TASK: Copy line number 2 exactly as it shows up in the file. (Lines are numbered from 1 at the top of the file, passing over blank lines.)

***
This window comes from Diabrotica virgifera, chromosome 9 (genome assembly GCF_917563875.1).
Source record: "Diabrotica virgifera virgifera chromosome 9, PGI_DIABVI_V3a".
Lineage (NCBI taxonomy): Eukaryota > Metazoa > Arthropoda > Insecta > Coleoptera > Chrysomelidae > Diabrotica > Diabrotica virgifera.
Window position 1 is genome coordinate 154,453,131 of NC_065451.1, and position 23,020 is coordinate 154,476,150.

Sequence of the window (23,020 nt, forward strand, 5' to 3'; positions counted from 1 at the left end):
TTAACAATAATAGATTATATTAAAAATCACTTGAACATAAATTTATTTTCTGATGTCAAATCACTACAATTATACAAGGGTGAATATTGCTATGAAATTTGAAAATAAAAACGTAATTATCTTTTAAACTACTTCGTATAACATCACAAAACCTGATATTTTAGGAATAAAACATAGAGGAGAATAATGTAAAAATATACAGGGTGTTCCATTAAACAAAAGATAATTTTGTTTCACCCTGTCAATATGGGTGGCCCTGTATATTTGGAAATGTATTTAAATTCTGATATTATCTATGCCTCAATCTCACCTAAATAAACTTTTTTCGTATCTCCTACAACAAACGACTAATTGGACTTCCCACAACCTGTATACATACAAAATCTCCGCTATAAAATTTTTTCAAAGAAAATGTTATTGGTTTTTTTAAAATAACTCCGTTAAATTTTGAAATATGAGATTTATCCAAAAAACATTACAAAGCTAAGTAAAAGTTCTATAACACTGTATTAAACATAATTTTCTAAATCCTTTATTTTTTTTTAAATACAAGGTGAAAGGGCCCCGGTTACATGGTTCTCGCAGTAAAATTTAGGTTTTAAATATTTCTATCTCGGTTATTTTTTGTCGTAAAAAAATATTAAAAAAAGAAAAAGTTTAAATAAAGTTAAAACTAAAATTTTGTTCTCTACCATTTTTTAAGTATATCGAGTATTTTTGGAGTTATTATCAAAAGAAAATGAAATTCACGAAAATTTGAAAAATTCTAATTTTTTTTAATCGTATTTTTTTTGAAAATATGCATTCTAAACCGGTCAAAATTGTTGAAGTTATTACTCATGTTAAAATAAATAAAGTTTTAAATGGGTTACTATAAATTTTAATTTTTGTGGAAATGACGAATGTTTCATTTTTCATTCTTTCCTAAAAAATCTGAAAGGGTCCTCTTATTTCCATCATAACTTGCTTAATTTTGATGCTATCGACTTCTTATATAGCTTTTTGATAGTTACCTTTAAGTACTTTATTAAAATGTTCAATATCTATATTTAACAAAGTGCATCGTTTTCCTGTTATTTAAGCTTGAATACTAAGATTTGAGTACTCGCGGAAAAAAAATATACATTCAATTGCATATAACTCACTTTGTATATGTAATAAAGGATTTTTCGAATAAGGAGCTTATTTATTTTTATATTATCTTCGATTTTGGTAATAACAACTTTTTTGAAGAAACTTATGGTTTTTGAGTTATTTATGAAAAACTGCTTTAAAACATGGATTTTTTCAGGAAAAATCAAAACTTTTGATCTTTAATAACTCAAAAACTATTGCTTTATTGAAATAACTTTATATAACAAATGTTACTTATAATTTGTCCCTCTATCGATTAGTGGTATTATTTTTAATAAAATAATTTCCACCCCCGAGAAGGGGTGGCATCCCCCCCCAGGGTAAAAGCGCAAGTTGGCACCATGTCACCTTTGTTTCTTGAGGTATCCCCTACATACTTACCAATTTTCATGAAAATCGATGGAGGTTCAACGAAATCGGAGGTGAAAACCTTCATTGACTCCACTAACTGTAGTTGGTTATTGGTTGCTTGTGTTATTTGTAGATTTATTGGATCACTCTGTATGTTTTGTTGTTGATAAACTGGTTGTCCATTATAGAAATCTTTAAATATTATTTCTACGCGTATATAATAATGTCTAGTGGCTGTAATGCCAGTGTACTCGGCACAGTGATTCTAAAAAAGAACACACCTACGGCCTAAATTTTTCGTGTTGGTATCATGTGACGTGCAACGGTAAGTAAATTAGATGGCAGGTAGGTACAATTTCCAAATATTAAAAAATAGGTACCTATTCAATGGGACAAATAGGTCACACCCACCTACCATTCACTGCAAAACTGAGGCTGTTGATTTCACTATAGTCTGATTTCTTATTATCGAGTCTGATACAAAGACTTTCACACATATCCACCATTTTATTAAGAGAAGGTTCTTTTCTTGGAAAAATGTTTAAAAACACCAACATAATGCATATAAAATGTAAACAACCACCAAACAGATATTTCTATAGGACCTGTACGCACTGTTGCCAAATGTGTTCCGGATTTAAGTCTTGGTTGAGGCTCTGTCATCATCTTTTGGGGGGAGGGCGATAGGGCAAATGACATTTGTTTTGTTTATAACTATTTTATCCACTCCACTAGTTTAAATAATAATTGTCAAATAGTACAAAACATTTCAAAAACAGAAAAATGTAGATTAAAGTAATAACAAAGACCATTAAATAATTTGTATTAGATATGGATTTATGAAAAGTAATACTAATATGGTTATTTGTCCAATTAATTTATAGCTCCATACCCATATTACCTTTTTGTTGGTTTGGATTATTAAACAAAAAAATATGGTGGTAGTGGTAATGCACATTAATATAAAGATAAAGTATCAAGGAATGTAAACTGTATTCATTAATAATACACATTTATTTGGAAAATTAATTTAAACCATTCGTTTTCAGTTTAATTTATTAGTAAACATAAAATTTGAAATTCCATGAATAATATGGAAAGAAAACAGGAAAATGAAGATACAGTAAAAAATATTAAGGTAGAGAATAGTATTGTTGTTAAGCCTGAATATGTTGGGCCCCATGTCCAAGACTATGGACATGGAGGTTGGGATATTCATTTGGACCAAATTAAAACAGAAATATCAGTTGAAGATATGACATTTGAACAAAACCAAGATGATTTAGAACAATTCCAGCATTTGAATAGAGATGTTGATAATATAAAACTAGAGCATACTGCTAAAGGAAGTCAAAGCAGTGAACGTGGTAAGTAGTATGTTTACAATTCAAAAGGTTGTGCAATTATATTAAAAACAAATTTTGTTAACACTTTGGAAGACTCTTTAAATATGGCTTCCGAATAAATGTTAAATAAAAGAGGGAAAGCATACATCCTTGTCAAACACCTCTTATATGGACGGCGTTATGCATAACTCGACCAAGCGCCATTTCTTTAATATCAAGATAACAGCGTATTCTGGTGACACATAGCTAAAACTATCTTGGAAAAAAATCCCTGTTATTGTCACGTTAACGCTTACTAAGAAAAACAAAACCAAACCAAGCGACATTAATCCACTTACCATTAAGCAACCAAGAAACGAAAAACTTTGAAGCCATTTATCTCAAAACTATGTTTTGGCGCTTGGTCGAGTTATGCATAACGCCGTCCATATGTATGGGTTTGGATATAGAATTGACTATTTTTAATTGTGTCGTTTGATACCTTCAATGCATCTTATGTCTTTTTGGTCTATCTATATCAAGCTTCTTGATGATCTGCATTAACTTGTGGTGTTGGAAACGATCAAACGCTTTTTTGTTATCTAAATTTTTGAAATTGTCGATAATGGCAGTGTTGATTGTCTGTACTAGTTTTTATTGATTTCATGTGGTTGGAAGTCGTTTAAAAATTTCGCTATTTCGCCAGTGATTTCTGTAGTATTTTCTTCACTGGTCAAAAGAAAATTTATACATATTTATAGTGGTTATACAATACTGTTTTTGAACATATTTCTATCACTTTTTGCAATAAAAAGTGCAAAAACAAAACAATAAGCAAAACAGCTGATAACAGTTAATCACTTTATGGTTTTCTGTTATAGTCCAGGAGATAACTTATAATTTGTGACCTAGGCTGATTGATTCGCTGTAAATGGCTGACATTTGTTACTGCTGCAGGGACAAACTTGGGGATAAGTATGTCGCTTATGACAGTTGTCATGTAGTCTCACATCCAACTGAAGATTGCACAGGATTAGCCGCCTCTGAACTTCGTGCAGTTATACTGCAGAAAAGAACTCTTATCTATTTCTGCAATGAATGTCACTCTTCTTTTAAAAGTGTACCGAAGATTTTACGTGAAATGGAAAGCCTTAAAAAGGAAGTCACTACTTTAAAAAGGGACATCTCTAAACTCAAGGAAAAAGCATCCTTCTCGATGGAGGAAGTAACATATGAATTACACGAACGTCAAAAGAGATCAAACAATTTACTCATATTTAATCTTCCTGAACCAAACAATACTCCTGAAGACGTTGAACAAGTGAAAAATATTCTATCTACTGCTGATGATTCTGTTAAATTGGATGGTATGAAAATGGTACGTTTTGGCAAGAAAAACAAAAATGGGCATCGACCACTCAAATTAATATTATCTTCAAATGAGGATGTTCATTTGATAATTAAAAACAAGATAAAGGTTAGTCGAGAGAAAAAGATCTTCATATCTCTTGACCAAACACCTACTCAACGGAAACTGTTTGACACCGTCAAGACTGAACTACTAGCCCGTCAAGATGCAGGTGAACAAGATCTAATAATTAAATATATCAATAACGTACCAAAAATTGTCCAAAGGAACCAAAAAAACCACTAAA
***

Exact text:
Source record: "Diabrotica virgifera virgifera chromosome 9, PGI_DIABVI_V3a".